I almost forgot about our visit to Lakeridge Vineyards. Whilst editing my photos I came across a few snaps of reminder. I did not enjoy the wine which probably explains my forgetfulness. However we must take the good with the not-so-good.
Kerry had done some research and found this winery. It’s website stated “Lakeridge Winery & Vineyards opened its doors in February 1989 in Clermont, Florida and sits on a 127-acre estate in gently rolling countryside some 25 miles west of downtown Orlando. This area was once the center of the State’s grape industry. After years of phenomenal growth, Lakeridge ranks as Florida’s largest premium winery, and remains a pioneer in the development of premium and sparkling wines from the native Muscadine grape varieties Noble, Carlos and Welder, as well as Vinifera varieties to include Chardonnay, Pinot Grigio, Petite Sirah and Cabernet Sauvignon. This excited us to visit the “birth place of the American wine industry” as claimed on it’s website.
We travelled to the winery in our Ford Taurus with Kerry at the wheel. Spotting what I as navigator thought was the turn to the vineyard, Kerry took us down to the “cell door”. We had come to the local goal (jail for any American’s reading this blog). Backing out and going 500m further down the highway we came to our destination.
The cellar is in a Spanish style with vineyards spreading over the hills behind it. It looked quite impressive. So we entered to sample the wares.
We joined the winery tour which was bit different. We first of all watched a 10 minute video on the creation of the winery then took a tour through the vat room out to a rear deck and then back through the wine storage room (not in casks by the way) and then through the gift shop to the tasting bar. Now I had never had Muscadine varietal wine previously and quite frankly I found it unpalatable. Although disappointed with the wine, I was taken by a San Sebastian Lighthouse – a fortified wine in a bottle resembling a lighthouse. I am yet to sample the wine but the lighthouse looks pretty good on the bar at home.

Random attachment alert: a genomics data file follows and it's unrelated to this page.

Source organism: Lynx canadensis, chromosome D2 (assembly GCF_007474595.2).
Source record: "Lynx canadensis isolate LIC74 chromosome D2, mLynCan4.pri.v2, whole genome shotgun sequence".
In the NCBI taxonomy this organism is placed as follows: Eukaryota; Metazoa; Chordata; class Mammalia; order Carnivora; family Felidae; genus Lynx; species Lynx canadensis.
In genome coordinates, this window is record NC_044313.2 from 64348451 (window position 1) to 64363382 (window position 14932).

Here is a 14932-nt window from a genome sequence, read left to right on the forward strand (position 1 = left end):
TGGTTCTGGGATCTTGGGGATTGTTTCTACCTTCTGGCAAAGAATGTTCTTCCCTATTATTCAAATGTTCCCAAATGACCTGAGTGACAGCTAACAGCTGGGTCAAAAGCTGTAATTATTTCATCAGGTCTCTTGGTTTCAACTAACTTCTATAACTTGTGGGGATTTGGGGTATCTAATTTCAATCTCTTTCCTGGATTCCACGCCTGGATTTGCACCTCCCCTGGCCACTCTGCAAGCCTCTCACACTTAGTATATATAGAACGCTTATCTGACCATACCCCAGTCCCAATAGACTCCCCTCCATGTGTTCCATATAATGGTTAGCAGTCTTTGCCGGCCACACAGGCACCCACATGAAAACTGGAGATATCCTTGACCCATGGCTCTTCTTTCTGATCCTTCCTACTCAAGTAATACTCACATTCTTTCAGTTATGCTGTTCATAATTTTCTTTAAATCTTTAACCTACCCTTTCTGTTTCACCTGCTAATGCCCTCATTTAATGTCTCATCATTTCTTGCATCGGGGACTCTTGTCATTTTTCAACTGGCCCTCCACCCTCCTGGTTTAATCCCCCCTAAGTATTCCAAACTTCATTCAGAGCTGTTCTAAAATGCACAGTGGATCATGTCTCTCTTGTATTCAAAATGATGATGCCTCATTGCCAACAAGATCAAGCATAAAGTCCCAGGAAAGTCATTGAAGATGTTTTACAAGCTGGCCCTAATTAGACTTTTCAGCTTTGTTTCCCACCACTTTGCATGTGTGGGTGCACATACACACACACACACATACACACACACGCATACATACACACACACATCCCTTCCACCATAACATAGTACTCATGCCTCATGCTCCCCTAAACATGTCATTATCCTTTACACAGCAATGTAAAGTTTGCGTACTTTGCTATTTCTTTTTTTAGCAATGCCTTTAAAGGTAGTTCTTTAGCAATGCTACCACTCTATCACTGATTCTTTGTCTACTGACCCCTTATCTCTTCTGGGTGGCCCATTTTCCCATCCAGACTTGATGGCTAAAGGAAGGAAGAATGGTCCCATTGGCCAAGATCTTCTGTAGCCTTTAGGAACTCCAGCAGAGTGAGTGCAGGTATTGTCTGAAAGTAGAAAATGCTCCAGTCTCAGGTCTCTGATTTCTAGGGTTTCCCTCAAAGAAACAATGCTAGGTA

We ended the visit with a picnic. Our neighbours in the vineyard picnic area were celebrating something with cake and sparkling wine (dread the thought of sparkling Muscadine and sugary cake ekk). They had far too much cake so we were offered a slice each but passed on the wine.
I have tried a number of Californian wines none of which used Muscadine grape and found the wine in some respects comparable to our own Aussie wines but the Florida wines must be an acquired taste.